To revamp the recipe, I swapped olive oil for the butter and reduced it to 1 cup, and switched coconut sugar for the refined white sugar, cutting the amount to 2 cups. I used King Arthur’s whole grain gluten free flour in place of the white flour, and chose to use the special dark chocolate unsweetened cocoa powder for the regular cocoa powder. I reduced the salt to only 1/2 tsp. I made a “buttermilk” with soy milk and apple cider vinegar, reduced the eggs to two, and omitted the pecans altogether.
For the filling: I reduced the cream cheese to 8 oz instead of 12, using the tofu version, and halved the eggs to one. I also omitted the coconut altogether and used Enjoy Life chocolate chips, reducing the amount to 1 cup of the mini chips. For the sugar, I once again used the coconut sugar, and I added a tablespoon of the cocoa powder and 1 tsp vanilla to increase the chocolate taste. Finally, I chose not to make a glaze.
The result was a delicious cake which had less fat and sugar and calories as well as more protein and fiber. I’m including the recipe below for the cake which can be made as the tunnel cake with the cream cheese filling or as a plain chocolate bundt without the filling.
Chocolate Tunnel Bundt Cake
2 cup coconut sugar
1 cup extra light olive oil
3 cup gluten free flour blend (I used King Arthur’s whole grain blend)
3/4 cup special dark unsweetened cocoa powder
2 tsp baking powder
2 tsp baking soda
1/2 tsp salt
1 cup strong, cooled coffee
1 cup soy milk mixed with 1 tbsp apple cider vinegar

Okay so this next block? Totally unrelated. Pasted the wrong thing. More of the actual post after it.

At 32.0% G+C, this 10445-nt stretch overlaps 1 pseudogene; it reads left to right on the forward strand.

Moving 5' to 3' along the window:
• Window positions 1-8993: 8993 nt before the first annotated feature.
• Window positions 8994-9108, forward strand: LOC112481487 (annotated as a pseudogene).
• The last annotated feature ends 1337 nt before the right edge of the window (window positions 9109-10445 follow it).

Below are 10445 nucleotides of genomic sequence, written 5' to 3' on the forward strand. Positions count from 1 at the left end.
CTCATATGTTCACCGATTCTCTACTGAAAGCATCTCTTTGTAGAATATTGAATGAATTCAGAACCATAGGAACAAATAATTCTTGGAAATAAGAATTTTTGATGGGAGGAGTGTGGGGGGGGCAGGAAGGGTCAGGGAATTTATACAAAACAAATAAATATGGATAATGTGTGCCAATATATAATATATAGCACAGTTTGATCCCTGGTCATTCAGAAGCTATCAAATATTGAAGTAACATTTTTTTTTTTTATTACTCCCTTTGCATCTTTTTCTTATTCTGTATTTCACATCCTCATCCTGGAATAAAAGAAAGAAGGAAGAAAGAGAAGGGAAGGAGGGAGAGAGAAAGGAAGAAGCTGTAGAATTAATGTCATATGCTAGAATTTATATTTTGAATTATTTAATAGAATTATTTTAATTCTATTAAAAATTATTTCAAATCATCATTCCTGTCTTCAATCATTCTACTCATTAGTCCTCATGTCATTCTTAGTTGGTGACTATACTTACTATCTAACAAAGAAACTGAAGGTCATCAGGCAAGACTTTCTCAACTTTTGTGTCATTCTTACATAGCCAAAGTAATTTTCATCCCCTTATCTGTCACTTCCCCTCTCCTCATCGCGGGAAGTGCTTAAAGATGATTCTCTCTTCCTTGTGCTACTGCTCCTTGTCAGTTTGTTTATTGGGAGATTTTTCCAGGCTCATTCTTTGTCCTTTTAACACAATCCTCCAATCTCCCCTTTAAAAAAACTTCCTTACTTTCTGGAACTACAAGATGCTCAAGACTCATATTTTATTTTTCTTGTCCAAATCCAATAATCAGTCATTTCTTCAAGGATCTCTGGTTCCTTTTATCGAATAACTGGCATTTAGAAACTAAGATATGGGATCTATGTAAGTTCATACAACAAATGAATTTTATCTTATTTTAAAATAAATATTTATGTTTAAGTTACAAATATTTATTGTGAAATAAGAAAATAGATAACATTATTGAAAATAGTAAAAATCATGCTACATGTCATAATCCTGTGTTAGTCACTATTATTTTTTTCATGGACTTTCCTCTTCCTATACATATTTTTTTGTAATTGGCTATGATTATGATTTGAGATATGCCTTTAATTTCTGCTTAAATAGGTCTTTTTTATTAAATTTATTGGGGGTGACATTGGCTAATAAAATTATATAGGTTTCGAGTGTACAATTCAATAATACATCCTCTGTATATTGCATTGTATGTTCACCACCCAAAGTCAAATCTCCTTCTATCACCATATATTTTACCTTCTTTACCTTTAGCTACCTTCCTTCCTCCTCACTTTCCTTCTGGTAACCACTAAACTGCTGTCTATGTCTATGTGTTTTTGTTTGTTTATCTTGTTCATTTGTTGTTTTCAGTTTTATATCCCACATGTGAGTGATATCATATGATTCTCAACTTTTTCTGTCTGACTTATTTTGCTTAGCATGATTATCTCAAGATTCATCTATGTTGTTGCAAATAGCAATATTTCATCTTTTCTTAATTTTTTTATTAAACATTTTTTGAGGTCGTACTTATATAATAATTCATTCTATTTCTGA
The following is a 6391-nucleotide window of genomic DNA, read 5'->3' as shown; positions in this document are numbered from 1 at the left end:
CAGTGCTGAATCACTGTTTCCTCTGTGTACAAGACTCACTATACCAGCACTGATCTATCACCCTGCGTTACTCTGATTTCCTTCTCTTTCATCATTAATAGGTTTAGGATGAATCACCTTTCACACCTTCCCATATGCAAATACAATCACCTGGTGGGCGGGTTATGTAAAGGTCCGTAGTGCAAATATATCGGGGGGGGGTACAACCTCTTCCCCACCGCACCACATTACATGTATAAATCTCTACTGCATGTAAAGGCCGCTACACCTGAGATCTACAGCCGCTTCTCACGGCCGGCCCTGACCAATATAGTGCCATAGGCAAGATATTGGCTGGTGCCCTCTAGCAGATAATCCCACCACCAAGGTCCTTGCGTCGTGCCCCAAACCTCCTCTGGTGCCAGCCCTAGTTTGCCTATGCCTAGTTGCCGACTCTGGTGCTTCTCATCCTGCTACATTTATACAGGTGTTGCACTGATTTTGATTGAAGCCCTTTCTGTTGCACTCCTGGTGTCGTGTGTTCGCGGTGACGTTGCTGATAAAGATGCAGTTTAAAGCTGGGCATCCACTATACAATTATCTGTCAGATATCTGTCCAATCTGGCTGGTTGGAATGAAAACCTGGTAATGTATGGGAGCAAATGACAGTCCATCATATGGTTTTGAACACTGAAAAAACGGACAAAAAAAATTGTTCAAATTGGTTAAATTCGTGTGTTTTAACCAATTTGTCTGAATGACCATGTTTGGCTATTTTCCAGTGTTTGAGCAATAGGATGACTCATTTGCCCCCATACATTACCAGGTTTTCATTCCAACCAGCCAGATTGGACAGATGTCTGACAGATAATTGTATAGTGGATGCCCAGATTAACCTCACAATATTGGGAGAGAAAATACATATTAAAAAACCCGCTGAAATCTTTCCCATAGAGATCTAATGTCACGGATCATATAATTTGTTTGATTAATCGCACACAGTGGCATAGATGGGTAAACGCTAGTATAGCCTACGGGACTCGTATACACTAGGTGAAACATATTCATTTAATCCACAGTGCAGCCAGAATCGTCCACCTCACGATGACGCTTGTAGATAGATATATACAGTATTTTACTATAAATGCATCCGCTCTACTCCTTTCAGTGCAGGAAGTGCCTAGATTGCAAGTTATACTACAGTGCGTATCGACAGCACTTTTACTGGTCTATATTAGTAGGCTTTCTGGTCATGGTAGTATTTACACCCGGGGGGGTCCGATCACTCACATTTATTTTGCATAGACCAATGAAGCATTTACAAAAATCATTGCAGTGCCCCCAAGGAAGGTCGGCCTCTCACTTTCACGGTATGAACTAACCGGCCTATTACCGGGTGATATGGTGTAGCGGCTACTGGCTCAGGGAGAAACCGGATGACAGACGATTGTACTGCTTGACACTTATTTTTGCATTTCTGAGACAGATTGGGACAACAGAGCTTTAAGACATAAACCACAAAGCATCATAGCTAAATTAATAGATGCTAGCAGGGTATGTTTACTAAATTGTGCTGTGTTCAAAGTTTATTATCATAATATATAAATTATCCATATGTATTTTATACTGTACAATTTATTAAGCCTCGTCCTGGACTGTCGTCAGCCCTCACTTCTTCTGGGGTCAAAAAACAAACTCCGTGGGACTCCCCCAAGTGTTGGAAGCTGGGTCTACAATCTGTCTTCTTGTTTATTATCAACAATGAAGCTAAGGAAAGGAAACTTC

1 tsp vanilla
8 oz tofu cream cheese
1/4 cup coconut sugar
1 tbsp cocoa
1 tsp vanilla
1 cup Enjoy Life mini chocolate chips
To make the filling:
Beat the tofu cream cheese until fluffy. Mix in the coconut sugar and cocoa powder, scraping down the sides as needed. Add the egg and vanilla. Stir in the mini chocolate chips.
- Preheat oven to 350 degrees. Grease and flour bundt pan with the preferred method. I use vegan butter and then sprinkle ground flax seed which coats the pan well, allows the cake to slide out easily, and adds the omegas from the flax seed to the nutrition of the cake, not to mention a pleasant tasting, textural crunch.
- Combine the coconut sugar, eggs, and olive oil in a mixing bowl.
- In a separate bowl mix together the flour, cocoa powder, baking powder, baking soda, and salt.
- In large measuring cup, blend the coffee and buttermilk and vanilla.
- Add the flour mixture to the sugar/oil mixture alternately with the wet ingredients, blending well, until the ingredients are incorporated.
- If making just the chocolate bundt cake, evenly spread the batter into the prepared bundt pan as is.
- If making the tunnel cake, evenly spread about 1/3 of the batter into the bundt pan; then evenly dollop the cream cheese mixture atop the batter, making sure to leave a wall of batter on either side of the cream cheese. Then carefully add the remaining batter on top of the cream cheese filling.
- Bake the cake in the preheated oven for 60 to 70 minutes until the cake is firm to the touch and a toothpick inserted into the cake comes out with just dry crumbs. The cake will be slightly pulling away from the edges of the pan.